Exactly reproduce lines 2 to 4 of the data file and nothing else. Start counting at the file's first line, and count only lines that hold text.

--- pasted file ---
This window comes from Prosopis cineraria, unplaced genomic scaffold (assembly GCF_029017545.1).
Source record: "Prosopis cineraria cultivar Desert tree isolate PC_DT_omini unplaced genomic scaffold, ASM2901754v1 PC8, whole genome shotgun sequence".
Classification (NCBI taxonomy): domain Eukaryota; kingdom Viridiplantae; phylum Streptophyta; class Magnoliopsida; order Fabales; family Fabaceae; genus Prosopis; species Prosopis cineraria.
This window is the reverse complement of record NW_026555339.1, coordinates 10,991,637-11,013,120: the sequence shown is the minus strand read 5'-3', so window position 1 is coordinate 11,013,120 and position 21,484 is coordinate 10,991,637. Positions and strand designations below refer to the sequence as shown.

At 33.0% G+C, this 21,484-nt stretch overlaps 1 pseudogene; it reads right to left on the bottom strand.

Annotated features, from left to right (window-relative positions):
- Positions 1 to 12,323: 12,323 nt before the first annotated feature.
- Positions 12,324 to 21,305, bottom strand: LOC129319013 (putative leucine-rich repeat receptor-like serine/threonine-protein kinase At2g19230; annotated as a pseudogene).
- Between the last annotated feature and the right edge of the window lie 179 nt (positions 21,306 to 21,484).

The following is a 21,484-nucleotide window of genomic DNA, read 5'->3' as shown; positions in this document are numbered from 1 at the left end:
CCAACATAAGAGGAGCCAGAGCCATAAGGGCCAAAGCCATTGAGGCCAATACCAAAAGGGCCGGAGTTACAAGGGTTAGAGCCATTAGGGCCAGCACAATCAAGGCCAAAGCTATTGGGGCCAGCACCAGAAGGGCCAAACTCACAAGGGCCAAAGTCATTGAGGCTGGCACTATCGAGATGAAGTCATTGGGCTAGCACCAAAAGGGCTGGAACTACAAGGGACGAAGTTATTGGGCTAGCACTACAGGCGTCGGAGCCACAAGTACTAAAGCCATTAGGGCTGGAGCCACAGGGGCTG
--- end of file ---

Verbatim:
Source record: "Prosopis cineraria cultivar Desert tree isolate PC_DT_omini unplaced genomic scaffold, ASM2901754v1 PC8, whole genome shotgun sequence".
Classification (NCBI taxonomy): domain Eukaryota; kingdom Viridiplantae; phylum Streptophyta; class Magnoliopsida; order Fabales; family Fabaceae; genus Prosopis; species Prosopis cineraria.
This window is the reverse complement of record NW_026555339.1, coordinates 10,991,637-11,013,120: the sequence shown is the minus strand read 5'-3', so window position 1 is coordinate 11,013,120 and position 21,484 is coordinate 10,991,637. Positions and strand designations below refer to the sequence as shown.